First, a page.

Bereavement Award – Time Is Running Out

Bereaved Parents Claim for Bereavement Award

In the realm of bereavement support and claims, two key articles shed light on vital information for eligible parents, particularly regarding imminent deadlines and eligibility criteria.

An important reminder is penned by Lucy Alderson, highlights a crucial deadline to claim a bereavement award looming for parents who have lost a partner. These individuals have until February 8 to submit a backdated claim to the government for financial assistance, potentially amounting to thousands of pounds.


This award is payable by the Government and must be distinguished from a bereavement award that is payable due to:

The Government Bereavement Award

This benefit, historically available  only to married couples or those in civil partnerships, was extended last year to include cohabiting parents. The deadline is critical: claims can be backdated as far as 2001, but after February 8, claims can only be backdated to August 30, 2018. The bereavement support payment system, which replaced the widowed parent’s allowance in 2017, varies depending on the partner’s national insurance contributions and the claimant’s circumstances. Urgency is paramount, as the application process requires a form downloadable from the website, to be submitted before the deadline.

How to Claim for Backdated Widowed Parent’s Allowance

The eligibility for the Widowed Parent’s Allowance (WPA), now superseded by the Bereavement Support Payment. It clarifies that existing WPA recipients will continue receiving payments until eligibility ceases.

New claims for WPA are restricted to those whose partners passed away before April 6, 2017. Eligibility hinges on several factors: being under state pension age, entitlement to Child Benefit for at least one child, and the marital or living arrangement with the deceased partner, who must have met certain contribution conditions. Interestingly, the allowance is also accessible to those who were pregnant at the time of their partner’s death or became pregnant through fertility treatment thereafter. However, there are restrictions: divorcees, those who have remarried or are cohabiting, and individuals over the state pension age at the time of their partner’s death are ineligible.

For individuals seeking bereavement support, understanding these eligibility requirements and deadlines is crucial. The government’s bereavement support provides a financial lifeline during challenging times, and awareness of these opportunities can significantly impact the lives of those affected by loss.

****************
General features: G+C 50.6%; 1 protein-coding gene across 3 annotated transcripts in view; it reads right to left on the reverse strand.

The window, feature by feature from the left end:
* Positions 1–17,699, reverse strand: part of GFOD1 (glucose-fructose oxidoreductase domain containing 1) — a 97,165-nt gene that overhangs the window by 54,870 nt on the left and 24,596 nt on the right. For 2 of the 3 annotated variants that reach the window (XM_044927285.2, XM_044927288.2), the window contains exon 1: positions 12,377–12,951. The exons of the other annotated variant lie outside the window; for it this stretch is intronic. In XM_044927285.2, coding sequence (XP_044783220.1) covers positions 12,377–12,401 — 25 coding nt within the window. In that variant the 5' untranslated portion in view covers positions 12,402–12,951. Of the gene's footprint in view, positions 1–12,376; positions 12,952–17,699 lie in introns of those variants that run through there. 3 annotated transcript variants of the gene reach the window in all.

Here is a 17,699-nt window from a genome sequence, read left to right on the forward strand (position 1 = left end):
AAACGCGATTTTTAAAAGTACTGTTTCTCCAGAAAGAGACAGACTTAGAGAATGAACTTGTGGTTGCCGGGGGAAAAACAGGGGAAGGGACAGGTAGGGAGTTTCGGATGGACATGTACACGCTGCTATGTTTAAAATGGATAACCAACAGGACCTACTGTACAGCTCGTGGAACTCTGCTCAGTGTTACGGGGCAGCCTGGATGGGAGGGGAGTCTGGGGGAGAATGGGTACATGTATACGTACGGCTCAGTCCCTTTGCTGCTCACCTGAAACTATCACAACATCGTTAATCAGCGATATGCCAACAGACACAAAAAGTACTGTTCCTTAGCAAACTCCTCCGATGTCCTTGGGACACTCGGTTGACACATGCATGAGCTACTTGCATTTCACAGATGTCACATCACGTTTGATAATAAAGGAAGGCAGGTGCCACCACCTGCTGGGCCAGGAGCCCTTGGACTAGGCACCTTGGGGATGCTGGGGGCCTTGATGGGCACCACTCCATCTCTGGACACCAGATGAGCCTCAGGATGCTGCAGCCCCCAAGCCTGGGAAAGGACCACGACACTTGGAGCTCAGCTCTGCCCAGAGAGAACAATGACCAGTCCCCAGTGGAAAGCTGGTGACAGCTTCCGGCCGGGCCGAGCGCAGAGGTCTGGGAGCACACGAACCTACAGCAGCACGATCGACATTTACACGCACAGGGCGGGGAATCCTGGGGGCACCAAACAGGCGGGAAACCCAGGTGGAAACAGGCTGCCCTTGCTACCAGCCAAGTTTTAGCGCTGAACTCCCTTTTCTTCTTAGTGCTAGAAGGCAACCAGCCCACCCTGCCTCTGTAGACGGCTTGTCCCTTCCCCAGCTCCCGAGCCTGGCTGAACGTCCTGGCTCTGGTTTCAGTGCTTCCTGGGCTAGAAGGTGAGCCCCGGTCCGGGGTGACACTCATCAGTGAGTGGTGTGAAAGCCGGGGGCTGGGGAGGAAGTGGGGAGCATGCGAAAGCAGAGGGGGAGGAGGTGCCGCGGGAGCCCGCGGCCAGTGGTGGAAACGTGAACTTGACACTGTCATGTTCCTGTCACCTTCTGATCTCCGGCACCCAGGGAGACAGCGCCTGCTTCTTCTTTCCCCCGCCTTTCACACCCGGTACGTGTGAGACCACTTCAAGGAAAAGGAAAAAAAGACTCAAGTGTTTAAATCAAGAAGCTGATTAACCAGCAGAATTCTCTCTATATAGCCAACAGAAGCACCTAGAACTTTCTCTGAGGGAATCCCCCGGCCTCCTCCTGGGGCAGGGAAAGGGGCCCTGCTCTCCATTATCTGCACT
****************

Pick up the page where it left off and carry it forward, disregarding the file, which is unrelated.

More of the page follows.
Making a claim for a bereavement support payment can be found on our website under bereavement award and the relevant part is reproduced below:

What Is the Bereavement Support Payment?

Making a claim for a bereavement support payment can be found on our website under bereavement award and the relevant part is reproduced below, but please click on the Government Website Bereavement Support Payment for up to date information on claiming.

The Government scheme may help families who have lost a loved one, but it has been heavily criticised when it was updated recently as families, especially with children, are said to be losing out.

The benefit is called a Bereavement Support Payment and is payable if a husband, wife or civil partner died on or after 6 April 2017.

If that is the case, then the following must be met:

  • paid National Insurance contributions for at least 25 weeks
  • the death was caused by an accident at work or a disease caused by work
  • be under the State Pension age
  • be living in the UK or a country that pays bereavement benefits

But, according to the Childhood Bereavement Network, it claims that working families could lose out by £12,000 each due to the law change by the Conservative Government in 2017, as per this childhood bereavement article.

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What Is the Widow’s Parent Allowance?

A Government scheme may also pay you an additional amount under what is called the Widowed Parent’s Allowance if:

  • husband, wife or civil partner died before 6 April 2017
  • under State Pension age
  • entitled to Child Benefit for at least one child and your late husband, wife or civil partner was their parent
  • your late husband, wife or civil partner paid NI contributions, or they died as a result of an industrial accident or disease

The Government website also says that you may also claim WPA if you’re pregnant and your husband has died, or if you’re pregnant after fertility treatment and your civil partner has died.

The amount you get is based on how much your late husband, wife or civil partner paid in National Insurance contributions and the maximum benefit paid is £117.10 a week.

But time is running out.

Posted: February 4, 2024 at 9:32 am